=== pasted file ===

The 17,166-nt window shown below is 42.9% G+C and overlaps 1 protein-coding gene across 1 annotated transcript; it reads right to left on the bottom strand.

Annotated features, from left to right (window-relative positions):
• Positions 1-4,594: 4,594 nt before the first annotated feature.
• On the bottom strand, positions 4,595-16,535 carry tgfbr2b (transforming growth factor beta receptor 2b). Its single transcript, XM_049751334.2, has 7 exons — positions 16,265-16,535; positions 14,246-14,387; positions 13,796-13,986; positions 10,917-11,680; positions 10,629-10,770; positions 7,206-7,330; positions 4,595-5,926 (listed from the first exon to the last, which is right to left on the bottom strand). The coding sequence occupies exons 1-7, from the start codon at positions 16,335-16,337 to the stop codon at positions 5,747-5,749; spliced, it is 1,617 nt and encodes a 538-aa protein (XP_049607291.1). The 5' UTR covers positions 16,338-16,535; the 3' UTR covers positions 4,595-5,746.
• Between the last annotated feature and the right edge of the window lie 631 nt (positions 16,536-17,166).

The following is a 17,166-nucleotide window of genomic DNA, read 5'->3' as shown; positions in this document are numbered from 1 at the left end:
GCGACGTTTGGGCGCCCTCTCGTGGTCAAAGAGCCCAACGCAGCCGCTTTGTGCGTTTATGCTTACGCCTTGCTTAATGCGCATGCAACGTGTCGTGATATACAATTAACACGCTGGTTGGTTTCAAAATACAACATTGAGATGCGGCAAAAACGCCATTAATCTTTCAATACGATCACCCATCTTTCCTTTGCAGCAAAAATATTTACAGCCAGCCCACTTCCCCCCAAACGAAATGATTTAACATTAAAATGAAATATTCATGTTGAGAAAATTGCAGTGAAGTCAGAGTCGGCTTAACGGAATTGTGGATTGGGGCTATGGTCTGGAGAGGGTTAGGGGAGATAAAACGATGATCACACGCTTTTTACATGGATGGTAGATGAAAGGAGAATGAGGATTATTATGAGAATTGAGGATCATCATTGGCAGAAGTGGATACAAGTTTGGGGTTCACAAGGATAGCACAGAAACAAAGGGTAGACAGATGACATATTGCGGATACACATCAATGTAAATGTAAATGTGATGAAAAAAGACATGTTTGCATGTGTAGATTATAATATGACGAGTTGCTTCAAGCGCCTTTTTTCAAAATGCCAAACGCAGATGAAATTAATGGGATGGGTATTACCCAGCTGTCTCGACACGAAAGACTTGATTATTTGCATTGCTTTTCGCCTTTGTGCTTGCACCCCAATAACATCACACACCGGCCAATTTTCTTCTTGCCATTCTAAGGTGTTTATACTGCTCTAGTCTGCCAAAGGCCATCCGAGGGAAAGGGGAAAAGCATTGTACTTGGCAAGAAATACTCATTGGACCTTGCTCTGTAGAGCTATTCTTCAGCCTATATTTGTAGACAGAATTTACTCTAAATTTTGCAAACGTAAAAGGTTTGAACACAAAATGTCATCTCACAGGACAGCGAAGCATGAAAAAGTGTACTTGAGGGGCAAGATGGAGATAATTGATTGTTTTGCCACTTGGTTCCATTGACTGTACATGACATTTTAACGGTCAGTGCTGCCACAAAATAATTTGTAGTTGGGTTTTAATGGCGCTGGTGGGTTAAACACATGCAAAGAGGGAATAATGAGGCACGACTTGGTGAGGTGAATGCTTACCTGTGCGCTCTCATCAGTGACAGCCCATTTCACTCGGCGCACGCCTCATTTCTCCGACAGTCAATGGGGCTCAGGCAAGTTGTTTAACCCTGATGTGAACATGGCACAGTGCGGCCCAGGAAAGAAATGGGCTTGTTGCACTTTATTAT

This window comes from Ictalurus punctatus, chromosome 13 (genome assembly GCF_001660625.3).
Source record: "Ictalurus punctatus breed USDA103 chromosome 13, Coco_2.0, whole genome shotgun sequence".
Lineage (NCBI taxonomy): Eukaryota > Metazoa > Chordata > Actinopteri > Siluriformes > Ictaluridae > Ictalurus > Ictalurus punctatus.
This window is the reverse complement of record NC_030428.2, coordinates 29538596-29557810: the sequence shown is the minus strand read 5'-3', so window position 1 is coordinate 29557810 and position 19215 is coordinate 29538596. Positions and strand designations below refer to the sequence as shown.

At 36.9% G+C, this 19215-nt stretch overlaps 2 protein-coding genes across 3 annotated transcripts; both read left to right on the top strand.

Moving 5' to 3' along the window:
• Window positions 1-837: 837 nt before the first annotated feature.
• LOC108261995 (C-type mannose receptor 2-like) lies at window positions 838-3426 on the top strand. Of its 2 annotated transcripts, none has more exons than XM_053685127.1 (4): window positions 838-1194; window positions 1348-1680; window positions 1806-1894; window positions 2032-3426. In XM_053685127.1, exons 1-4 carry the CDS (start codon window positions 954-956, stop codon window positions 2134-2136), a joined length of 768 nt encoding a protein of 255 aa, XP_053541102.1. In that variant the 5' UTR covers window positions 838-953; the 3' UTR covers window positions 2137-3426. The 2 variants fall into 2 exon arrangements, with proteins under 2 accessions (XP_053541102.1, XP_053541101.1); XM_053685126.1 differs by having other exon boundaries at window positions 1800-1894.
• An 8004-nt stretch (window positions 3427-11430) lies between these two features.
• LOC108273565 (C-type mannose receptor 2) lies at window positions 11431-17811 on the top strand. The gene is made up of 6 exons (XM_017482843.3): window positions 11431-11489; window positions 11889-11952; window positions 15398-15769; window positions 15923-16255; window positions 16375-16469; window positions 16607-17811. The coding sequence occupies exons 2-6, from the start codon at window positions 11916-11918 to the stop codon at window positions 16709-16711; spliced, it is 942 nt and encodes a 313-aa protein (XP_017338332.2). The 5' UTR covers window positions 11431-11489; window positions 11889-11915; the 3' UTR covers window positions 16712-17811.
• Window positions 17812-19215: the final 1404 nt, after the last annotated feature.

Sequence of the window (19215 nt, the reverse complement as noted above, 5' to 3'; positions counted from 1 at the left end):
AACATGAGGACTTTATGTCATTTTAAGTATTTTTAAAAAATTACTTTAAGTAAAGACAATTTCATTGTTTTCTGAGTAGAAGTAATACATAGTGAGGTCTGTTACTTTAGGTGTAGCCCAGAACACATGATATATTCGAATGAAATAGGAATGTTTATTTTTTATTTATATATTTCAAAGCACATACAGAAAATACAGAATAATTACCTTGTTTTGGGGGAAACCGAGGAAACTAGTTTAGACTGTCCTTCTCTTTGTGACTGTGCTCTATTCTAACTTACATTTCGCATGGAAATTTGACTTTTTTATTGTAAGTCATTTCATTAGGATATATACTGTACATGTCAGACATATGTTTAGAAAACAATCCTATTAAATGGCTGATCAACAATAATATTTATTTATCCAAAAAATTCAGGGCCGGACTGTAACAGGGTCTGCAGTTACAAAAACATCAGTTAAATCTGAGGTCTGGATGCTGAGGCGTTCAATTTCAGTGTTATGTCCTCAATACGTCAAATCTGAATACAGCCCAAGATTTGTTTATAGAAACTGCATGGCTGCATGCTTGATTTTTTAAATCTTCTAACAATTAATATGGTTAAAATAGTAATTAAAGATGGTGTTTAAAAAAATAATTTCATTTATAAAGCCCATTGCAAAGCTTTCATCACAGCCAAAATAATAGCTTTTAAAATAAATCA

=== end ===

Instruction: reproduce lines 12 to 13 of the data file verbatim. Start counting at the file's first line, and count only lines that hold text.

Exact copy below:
At 36.9% G+C, this 19215-nt stretch overlaps 2 protein-coding genes across 3 annotated transcripts; both read left to right on the top strand.

Moving 5' to 3' along the window: